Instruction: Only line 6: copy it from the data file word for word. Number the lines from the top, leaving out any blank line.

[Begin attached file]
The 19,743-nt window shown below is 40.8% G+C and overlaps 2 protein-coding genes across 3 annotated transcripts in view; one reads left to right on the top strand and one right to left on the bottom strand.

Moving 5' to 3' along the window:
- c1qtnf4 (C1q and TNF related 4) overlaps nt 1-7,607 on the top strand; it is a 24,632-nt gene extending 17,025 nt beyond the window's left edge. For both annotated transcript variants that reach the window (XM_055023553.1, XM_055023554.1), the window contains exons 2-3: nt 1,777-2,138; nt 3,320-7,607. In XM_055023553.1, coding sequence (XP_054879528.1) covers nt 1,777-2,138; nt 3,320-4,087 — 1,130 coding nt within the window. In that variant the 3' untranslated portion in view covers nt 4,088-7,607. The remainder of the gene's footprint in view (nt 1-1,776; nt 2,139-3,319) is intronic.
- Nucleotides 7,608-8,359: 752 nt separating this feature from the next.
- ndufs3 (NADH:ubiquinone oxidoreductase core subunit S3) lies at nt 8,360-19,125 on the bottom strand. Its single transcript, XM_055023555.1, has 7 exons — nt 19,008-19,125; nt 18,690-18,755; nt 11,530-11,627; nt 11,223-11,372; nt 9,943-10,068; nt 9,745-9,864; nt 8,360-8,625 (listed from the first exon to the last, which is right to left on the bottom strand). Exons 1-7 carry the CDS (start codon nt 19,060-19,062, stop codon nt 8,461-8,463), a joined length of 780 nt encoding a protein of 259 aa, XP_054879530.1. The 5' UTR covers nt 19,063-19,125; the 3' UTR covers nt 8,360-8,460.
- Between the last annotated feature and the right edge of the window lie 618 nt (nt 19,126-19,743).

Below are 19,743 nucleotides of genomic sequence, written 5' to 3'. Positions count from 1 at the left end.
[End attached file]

- Between the last annotated feature and the right edge of the window lie 618 nt (nt 19,126-19,743).